It is always a pleasure to take a stroll in Vancouver when we are having weather as lovely as we have this past week has been.
Today I took time out from my task of absorbing and adapting new Balkan and Klezmer tunes on my Oboe and English Horn to get some fresh air.
To my delight, the sidewalks near my home were chalked with happy notes pointing to ‘Cello Music’, some with whimsical musical notes in pretty colours. I knew right away who it would be at the end of the trail: Clara Shandler, Canada’s Sidewalk Cellist!
Clara is a treat to watch and listen to with her carbon-fiber cello and fusion of new and classical music.
It is also a treat to perform with her and I have had the pleasure of joining her on Oboe to offer liturgical music, particularly Lewandowski’s ‘Kol Nidrei’, for the opening minutes before the Kol Nidrei service begins on the evening of Yom Kippur. I can attest to the melding of music and sacred time when we have played this piece together, notes intertwining as they ascend up to the heights, transforming players and listeners for the ascent back to earth. A wonderful opening to this Day of At-one-ment.
Today, Clara played solo in the park, a mix of Debussy, Fauré, live Gypsy and heavy metal riffs, with loops assisted by her electronica.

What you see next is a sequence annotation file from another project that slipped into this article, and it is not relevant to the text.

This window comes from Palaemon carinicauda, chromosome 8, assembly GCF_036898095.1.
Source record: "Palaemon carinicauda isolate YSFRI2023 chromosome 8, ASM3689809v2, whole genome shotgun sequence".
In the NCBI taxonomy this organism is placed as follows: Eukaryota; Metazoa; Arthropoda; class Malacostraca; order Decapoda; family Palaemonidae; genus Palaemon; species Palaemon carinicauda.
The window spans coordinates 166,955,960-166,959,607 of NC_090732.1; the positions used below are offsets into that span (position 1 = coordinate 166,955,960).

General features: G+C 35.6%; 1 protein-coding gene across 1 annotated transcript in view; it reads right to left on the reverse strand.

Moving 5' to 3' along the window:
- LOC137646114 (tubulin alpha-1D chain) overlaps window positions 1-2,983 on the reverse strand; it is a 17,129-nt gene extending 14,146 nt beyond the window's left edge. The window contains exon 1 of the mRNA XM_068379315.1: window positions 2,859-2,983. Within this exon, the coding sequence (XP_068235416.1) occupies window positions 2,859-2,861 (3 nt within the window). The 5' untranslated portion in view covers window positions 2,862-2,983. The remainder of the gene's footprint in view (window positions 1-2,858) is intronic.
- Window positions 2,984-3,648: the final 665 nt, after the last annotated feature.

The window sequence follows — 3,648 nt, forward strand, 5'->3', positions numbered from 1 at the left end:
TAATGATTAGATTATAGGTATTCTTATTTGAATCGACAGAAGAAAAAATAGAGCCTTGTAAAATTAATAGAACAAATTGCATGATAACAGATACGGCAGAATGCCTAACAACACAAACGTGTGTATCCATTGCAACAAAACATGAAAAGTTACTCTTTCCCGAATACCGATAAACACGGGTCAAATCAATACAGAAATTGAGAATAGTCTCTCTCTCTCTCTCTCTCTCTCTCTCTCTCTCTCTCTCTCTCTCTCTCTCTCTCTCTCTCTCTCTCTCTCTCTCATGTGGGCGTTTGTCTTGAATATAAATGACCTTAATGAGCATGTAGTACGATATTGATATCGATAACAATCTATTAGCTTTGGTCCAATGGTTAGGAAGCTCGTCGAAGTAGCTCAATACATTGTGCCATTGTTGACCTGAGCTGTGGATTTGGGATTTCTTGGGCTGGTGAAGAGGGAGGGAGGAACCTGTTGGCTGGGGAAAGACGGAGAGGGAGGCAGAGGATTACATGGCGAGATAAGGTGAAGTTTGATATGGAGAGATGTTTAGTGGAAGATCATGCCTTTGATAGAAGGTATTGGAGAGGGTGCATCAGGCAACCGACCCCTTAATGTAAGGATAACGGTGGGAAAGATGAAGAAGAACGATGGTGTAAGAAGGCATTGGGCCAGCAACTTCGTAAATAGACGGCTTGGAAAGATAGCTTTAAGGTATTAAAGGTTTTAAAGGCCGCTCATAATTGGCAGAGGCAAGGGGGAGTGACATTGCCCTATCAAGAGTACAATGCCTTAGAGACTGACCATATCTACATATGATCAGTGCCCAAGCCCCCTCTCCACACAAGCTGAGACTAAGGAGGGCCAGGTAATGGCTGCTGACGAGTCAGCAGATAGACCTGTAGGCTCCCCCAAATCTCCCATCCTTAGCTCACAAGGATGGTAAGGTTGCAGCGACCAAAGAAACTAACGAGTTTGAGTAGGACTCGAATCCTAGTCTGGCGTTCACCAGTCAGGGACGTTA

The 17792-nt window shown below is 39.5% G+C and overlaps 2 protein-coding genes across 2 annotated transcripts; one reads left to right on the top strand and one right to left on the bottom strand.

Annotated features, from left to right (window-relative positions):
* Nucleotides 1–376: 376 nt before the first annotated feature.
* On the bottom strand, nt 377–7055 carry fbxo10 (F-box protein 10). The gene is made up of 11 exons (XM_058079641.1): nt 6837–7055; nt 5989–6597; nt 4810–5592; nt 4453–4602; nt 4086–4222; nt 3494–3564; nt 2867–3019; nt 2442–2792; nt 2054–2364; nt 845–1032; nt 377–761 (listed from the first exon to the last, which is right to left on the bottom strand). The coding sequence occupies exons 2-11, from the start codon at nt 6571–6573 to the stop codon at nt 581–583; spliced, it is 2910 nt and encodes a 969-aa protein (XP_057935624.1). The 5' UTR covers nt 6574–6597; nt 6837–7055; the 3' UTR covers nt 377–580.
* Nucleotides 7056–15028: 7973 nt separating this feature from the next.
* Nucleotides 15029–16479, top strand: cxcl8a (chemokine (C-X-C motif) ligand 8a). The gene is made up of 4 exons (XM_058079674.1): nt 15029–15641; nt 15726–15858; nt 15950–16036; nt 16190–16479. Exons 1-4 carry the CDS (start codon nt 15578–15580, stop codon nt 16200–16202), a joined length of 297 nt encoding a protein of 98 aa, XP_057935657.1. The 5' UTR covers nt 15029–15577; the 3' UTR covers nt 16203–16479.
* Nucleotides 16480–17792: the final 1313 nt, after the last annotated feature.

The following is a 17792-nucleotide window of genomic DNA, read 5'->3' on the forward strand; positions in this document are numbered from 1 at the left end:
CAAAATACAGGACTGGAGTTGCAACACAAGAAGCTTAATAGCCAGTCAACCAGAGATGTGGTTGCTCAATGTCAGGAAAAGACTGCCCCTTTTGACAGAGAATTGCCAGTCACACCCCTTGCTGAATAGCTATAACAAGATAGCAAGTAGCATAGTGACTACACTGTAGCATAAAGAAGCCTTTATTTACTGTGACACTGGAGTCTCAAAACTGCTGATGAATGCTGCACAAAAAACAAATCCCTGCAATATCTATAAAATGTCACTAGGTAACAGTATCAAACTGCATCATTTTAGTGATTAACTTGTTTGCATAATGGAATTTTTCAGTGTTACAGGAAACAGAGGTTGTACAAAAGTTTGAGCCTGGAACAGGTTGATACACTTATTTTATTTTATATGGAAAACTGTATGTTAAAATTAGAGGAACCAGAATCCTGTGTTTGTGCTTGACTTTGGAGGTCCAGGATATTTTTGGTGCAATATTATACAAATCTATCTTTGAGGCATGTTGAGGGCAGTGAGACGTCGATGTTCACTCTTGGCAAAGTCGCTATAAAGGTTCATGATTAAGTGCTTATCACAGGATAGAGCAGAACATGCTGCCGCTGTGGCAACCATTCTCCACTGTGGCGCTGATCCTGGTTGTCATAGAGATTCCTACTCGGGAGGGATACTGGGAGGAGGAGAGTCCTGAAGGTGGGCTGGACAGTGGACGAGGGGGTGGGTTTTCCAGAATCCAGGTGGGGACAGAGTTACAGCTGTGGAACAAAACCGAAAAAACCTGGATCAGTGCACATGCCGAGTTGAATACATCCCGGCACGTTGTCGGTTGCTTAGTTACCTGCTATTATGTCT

The important thing Clara does is to explain her music: its history, her history, her selection, and how it is blended. And, expect a quiz—listening for themed passages. The audience becomes fully engaged. It was a pleasure to sit on a blanket with adults and children, everyone engaged with the music, some crayoning her fun posters, and allowing the final chords to fade before applause. How refreshing! How al fresco!
The other thing about Clara’s music is that she shares it locally and abroad. She teaches music in Asia as well as touring Canada coast to coast.
For me, today’s neighbourhood stroll brought an unexpected treat. No one had to dress up or buy an expensive ticket or commute to a theatre. Music as no-big-deal made it a Very Big Deal.
The pleasure today was in the surprise of this found music; under a tree on a blanket; in the neighbourhood, simple and soft, complex and rustic.
That so many were attracted and attentive to this unexpected music-in-the-park reminded me of the Psalms.
You may have noticed a cryptic phrase opening many of these saying, ‘to the conductor of instruments’. This is no accident: the psalmist used their knowledge that music bypasses the complex thoughts that confound our lives. We find ourselves unwinding from those entanglements as music engages our non-verbal inner selves.
The Psalms were meant to have a music and rhythm, and for good reason.
Their words of comfort and healing were meant by the composer to be matched with the non-verbal sounds of sacred music. Need and example? look at the list of instruments in Psalm 150.
Next time you are strolling by a musician, Take 5 and allow the sounds to move your inner thoughts from words to music. And remember how special all of our musicians are at creating that charged elixir, including the Sidewalk Cellist!